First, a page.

Goldenrods of Wisconsin
Family: Asteraceae (formerly Compositae)

List of Wisconsin's goldenrod species with links to photos.



As currently understood, twenty four species of goldenrods have been reported to occur in Wisconsin. Some authors would raise the number of species to 25 by distinguishing Solidago altissima as a species separate from S. canadensis. Others have placed S. ptarmicoides in the genus Aster, reducing the number to 23. Perhaps 6-10 species could be considered common, at least in some significant portion of the state, and other species may be locally common in a particular area. One species, Solidago canadensis, is so common, widespread and variable as to be emblematic of the genus.

Although the common perception of goldenrods is that of the robust, bright yellow fields of Solidago canadensis, two of the species have white flowers (Solidago bicolor and S. ptarmicoides), several prefer wet habitats (e.g. S. patula, S. riddellii, S. uliginosa, Euthamia graminifolia--sometimes) and several do well in forests (e.g. S. flexicaulis, S. patula, S. ulmifolia). Four species of Wisconsin's goldenrods are rare enough to be assigned protective status (Solidago caesia is endangered, S. simplex is threatened, S. ohioensis and S. sciaphila are special concern ). Two species (S. mollis and S. rugosa) are rare escapes from cultivation, each known from only one site in the state, though both are native elsewhere in the U.S.A.


The goldenrods can be difficult to identify and there is a strong tendency for beginners to "identify" more species than are present. This is especially true of S. canadensis with diverse forms arising from internal and external factors that can be confusing even within a single clone. Unlike many other taxa, the characteristics of the flowers are often not the most important issue for identification. Shape of the inflorescence and characters of the leaves are often critical and each has its challenges. Individual inflorescences may not conform closely to the standard descriptions for a given species and stems that have been damaged during development may fail to meet expectations.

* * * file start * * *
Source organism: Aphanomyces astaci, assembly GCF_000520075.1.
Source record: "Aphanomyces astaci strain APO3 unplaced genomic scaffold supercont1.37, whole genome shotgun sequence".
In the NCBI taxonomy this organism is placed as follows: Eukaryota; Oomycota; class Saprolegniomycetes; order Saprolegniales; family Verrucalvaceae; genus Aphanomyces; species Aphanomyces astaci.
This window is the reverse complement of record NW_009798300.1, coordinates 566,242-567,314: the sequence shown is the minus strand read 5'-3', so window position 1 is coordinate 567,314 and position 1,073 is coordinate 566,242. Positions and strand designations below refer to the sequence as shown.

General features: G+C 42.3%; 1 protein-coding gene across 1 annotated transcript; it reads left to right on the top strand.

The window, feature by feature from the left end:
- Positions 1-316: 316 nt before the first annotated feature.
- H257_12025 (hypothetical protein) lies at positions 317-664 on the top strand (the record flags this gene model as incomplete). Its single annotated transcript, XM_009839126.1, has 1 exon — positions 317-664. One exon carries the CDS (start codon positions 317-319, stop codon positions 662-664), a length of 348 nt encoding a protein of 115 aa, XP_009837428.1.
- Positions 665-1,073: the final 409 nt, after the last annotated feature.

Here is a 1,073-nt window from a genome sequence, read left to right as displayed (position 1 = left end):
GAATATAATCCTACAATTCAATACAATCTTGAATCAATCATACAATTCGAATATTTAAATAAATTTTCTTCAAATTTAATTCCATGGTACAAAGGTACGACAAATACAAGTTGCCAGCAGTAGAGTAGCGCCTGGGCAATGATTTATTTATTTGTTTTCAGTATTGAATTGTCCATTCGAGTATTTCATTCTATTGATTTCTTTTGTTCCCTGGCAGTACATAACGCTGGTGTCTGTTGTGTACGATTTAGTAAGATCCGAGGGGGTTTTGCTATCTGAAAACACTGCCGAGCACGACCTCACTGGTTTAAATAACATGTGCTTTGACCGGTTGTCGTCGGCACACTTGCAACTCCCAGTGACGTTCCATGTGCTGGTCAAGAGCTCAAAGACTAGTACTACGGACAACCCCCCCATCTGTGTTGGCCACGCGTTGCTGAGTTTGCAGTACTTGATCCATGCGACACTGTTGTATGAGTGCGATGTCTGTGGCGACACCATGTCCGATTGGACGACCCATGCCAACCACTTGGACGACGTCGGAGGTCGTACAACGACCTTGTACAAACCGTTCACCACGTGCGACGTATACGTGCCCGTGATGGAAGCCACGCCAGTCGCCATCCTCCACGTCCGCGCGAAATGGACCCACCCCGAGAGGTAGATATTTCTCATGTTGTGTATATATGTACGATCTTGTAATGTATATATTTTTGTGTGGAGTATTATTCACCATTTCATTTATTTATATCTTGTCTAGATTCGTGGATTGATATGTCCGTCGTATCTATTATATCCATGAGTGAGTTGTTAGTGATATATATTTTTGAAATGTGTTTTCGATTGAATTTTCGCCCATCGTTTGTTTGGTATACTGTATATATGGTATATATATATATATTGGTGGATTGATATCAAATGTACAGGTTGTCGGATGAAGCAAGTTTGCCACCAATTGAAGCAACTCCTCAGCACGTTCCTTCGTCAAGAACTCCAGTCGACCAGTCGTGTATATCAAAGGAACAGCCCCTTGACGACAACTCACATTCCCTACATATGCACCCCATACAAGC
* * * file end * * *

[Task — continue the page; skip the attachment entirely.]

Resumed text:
Many of the species of goldenrod are large enough to tempt inexperienced collectors to take only the upper portion of the stem. It is not necessary to collect the below-ground structures, but it is wise to collect one or more full stems, because the lower stem leaves may be of different shape and/or size than the upper leaves and they may be critical in negotiating the key. The lower leaves of some species may shrivel and fall off late in the growing season, making identification difficult if the broader suite of characters is not recognized. As in the collection of all plant vouchers, it is a good idea to spend a few minutes to determine that the specimens collected are representative of the population.

List of Wisconsin's goldenrod species with links to photos.

Other helpful sources of information:

Salamun, P. J. 1964 [“1963”]. Preliminary Report on the Flora of Wisconsin. 50. Compositae III (the genus Solidago). Transactions of the Wisconsin Academy of Sciences, Arts and Letters. 52:353– 3 8 2 . This treatment is a bit old, but there is a well written key and much good information specific to the goldenrods of Wisconsin. The three Euthamia species were included in Solidago at this time also.

Voss, Edward G.1972. Michigan Flora. Cranbrook Institute of Science.
Part III. Dicots (Pyrolaceae - Compositae). Bulletin 61. Includes a good key to the goldenrods and text on the habitat of each species by a knowledgeable field botanist. The key is a good match for Wisconsin except it does not include the rare SW Wisconsin species Solidago sciaphila and the rare weed Solidago mollis, and he recognizes only two species of Euthamia (excludes S. gymnospermioides). The key also includes the rare S. houghtonii and the introduced S. sempervirens, neither of which has been reported from Wisconsin.

Atlas of the Wisconsin Prairie and Savanna Flora by T.S. Cochrane & H.H. Iltis: Department of Natural Resources Tech. Bull. 191. Not all goldenrods are included, but there are excellent discussions of several species, including habitat, distribution information, flowering and fruiting time.


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